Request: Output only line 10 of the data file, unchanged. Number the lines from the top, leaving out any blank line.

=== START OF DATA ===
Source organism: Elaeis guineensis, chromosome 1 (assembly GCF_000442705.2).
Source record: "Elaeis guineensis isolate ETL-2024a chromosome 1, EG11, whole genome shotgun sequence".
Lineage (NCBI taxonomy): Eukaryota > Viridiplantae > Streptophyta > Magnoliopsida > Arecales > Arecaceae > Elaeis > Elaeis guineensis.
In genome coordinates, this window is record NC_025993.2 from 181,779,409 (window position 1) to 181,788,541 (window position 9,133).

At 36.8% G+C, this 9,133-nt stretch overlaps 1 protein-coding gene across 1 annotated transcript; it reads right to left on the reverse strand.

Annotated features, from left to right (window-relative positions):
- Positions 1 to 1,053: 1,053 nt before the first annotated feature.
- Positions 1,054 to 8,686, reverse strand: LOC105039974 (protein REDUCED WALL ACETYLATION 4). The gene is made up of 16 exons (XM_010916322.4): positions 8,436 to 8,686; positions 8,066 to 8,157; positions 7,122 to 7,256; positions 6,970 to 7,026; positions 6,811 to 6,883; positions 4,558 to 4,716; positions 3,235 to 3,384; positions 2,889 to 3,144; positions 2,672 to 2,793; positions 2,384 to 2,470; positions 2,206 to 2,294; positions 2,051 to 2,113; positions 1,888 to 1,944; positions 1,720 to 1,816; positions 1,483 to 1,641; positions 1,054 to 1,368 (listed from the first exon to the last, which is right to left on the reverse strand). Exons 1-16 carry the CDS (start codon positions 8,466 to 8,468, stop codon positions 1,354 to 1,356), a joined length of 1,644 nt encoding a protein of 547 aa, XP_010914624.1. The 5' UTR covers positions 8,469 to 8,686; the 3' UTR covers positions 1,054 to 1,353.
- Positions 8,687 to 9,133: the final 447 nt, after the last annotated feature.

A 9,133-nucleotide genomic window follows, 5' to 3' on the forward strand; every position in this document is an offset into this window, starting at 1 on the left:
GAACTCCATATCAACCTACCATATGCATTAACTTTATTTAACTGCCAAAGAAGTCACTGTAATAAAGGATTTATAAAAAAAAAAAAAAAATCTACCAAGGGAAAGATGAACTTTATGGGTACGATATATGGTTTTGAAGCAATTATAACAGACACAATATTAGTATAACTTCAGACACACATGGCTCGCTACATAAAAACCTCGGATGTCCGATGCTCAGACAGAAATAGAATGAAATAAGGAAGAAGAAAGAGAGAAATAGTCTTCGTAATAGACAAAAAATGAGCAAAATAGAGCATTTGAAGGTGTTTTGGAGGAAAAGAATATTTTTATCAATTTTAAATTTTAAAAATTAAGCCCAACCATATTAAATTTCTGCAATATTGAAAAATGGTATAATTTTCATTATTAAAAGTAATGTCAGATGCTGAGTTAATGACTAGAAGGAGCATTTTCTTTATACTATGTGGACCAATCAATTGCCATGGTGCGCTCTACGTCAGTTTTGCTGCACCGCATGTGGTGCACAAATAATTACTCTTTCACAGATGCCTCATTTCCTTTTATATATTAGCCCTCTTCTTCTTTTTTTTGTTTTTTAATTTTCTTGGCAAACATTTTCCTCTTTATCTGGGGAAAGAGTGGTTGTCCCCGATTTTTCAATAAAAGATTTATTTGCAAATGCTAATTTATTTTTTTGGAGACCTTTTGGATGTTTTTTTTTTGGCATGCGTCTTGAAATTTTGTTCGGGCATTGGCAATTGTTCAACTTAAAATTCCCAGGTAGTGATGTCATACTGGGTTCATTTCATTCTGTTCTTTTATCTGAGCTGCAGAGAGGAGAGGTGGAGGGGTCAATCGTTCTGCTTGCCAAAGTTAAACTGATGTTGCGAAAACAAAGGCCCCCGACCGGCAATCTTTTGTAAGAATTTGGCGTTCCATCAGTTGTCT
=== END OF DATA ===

A 9,133-nucleotide genomic window follows, 5' to 3' on the forward strand; every position in this document is an offset into this window, starting at 1 on the left: